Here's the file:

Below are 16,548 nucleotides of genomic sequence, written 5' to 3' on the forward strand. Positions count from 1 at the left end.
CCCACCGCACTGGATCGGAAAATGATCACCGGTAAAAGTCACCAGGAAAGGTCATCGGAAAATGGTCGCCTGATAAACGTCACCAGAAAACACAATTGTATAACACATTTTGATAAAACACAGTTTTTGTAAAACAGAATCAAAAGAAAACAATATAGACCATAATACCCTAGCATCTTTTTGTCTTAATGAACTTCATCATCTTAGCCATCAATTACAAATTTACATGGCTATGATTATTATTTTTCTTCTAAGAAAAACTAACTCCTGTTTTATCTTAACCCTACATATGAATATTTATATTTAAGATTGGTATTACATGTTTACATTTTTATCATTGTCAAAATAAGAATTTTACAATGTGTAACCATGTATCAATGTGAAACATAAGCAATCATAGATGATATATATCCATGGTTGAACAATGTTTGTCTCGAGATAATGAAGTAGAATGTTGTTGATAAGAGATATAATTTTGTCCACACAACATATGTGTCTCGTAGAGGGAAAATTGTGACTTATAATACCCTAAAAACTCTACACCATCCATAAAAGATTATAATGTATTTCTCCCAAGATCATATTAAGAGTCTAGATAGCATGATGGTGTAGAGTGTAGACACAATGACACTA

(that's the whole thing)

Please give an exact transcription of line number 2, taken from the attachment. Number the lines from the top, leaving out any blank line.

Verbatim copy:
CCCACCGCACTGGATCGGAAAATGATCACCGGTAAAAGTCACCAGGAAAGGTCATCGGAAAATGGTCGCCTGATAAACGTCACCAGAAAACACAATTGTATAACACATTTTGATAAAACACAGTTTTTGTAAAACAGAATCAAAAGAAAACAATATAGACCATAATACCCTAGCATCTTTTTGTCTTAATGAACTTCATCATCTTAGCCATCAATTACAAATTTACATGGCTATGATTATTATTTTTCTTCTAAGAAAAACTAACTCCTGTTTTATCTTAACCCTACATATGAATATTTATATTTAAGATTGGTATTACATGTTTACATTTTTATCATTGTCAAAATAAGAATTTTACAATGTGTAACCATGTATCAATGTGAAACATAAGCAATCATAGATGATATATATCCATGGTTGAACAATGTTTGTCTCGAGATAATGAAGTAGAATGTTGTTGATAAGAGATATAATTTTGTCCACACAACATATGTGTCTCGTAGAGGGAAAATTGTGACTTATAATACCCTAAAAACTCTACACCATCCATAAAAGATTATAATGTATTTCTCCCAAGATCATATTAAGAGTCTAGATAGCATGATGGTGTAGAGTGTAGACACAATGACACTA